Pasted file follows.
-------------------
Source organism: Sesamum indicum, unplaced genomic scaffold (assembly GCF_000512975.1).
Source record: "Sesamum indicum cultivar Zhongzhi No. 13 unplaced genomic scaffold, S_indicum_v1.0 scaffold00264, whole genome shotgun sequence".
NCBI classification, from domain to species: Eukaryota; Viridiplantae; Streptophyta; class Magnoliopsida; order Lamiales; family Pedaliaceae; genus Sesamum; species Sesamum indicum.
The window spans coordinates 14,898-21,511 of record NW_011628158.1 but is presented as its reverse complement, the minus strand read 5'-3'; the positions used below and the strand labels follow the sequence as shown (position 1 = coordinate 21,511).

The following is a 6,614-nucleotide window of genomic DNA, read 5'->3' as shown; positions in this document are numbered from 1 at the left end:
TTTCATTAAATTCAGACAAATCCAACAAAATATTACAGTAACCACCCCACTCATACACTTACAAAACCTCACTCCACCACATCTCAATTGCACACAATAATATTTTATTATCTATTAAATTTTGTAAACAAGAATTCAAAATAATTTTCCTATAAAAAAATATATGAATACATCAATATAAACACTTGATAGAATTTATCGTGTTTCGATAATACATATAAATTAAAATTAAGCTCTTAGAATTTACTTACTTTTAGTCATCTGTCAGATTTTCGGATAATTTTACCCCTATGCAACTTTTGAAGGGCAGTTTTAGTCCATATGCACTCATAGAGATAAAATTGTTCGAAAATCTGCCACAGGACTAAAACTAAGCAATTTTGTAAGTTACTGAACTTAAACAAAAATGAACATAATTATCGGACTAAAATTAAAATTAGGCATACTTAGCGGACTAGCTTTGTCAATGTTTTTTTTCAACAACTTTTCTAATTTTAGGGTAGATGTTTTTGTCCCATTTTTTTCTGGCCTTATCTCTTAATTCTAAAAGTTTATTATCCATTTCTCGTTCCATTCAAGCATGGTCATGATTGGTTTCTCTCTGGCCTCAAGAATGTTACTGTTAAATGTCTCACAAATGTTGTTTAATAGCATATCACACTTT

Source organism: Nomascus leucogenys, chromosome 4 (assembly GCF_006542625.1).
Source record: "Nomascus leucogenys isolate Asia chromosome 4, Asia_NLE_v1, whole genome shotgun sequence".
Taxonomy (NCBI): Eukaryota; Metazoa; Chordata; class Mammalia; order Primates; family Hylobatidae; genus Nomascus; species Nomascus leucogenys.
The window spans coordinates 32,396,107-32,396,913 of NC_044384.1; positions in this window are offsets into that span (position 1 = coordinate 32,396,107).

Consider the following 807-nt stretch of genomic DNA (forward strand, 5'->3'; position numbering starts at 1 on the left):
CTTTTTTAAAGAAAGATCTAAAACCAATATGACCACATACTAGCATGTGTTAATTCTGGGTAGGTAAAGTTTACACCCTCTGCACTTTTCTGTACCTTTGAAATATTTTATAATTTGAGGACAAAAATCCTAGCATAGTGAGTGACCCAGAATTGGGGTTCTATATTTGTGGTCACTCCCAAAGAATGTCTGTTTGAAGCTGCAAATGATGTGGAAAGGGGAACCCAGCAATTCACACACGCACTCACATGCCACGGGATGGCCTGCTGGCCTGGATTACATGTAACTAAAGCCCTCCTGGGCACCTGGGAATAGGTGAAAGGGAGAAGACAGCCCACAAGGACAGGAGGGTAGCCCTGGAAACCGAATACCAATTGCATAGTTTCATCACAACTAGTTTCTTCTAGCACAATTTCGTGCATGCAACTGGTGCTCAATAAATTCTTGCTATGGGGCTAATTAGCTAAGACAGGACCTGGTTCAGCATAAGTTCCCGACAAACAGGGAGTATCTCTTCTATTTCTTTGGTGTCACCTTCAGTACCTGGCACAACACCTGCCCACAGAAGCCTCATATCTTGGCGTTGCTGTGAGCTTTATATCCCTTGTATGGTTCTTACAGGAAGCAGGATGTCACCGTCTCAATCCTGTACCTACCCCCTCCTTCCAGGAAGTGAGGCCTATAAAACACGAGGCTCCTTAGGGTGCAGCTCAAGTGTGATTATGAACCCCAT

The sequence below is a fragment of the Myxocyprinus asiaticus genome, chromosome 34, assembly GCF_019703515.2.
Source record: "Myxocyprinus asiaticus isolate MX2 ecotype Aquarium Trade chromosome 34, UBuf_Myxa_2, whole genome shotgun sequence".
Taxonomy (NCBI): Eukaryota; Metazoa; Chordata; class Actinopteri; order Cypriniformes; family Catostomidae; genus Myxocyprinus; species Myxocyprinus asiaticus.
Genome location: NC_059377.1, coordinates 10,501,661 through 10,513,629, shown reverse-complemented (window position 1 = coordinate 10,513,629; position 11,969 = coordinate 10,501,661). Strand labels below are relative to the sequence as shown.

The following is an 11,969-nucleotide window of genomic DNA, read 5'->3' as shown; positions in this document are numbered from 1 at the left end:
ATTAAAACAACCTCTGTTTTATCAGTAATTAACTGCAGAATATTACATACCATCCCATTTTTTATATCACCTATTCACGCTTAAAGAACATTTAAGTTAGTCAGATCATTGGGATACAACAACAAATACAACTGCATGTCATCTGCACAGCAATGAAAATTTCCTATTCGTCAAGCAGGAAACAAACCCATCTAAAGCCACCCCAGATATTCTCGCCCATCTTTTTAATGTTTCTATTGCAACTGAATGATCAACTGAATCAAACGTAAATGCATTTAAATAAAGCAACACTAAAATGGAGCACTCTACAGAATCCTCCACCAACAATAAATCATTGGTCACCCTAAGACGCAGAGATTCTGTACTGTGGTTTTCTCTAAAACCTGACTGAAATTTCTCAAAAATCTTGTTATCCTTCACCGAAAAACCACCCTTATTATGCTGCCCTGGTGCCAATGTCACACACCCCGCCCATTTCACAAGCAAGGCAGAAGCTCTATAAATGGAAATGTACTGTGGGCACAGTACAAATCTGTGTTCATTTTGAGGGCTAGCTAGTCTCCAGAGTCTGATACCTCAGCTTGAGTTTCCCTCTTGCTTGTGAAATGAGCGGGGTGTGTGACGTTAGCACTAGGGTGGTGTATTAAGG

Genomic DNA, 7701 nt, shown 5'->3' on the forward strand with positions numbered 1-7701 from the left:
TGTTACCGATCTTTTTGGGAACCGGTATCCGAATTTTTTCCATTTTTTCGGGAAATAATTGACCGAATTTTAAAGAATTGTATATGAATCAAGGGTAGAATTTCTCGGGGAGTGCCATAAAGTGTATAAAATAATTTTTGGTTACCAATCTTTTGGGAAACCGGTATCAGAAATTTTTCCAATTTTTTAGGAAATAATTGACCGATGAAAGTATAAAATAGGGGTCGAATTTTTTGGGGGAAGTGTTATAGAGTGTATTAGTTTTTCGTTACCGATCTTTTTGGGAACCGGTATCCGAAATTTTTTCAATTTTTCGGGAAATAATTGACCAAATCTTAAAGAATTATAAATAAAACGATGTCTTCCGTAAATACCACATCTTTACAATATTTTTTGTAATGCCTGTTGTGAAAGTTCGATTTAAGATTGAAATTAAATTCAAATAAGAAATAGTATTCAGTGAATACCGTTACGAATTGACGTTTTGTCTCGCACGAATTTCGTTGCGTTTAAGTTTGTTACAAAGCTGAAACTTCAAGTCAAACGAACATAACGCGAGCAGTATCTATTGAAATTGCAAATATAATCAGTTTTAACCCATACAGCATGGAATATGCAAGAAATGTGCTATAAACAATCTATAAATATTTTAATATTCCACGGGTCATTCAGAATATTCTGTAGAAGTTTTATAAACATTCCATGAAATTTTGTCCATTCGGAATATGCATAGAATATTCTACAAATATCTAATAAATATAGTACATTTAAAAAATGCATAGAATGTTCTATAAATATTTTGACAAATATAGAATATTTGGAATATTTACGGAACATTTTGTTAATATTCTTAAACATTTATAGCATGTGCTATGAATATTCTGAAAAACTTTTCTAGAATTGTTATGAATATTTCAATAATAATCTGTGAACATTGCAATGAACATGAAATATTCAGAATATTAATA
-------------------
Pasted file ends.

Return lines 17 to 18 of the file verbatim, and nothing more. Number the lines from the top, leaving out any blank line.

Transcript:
The following is an 11,969-nucleotide window of genomic DNA, read 5'->3' as shown; positions in this document are numbered from 1 at the left end:
ATTAAAACAACCTCTGTTTTATCAGTAATTAACTGCAGAATATTACATACCATCCCATTTTTTATATCACCTATTCACGCTTAAAGAACATTTAAGTTAGTCAGATCATTGGGATACAACAACAAATACAACTGCATGTCATCTGCACAGCAATGAAAATTTCCTATTCGTCAAGCAGGAAACAAACCCATCTAAAGCCACCCCAGATATTCTCGCCCATCTTTTTAATGTTTCTATTGCAACTGAATGATCAACTGAATCAAACGTAAATGCATTTAAATAAAGCAACACTAAAATGGAGCACTCTACAGAATCCTCCACCAACAATAAATCATTGGTCACCCTAAGACGCAGAGATTCTGTACTGTGGTTTTCTCTAAAACCTGACTGAAATTTCTCAAAAATCTTGTTATCCTTCACCGAAAAACCACCCTTATTATGCTGCCCTGGTGCCAATGTCACACACCCCGCCCATTTCACAAGCAAGGCAGAAGCTCTATAAATGGAAATGTACTGTGGGCACAGTACAAATCTGTGTTCATTTTGAGGGCTAGCTAGTCTCCAGAGTCTGATACCTCAGCTTGAGTTTCCCTCTTGCTTGTGAAATGAGCGGGGTGTGTGACGTTAGCACTAGGGTGGTGTATTAAGG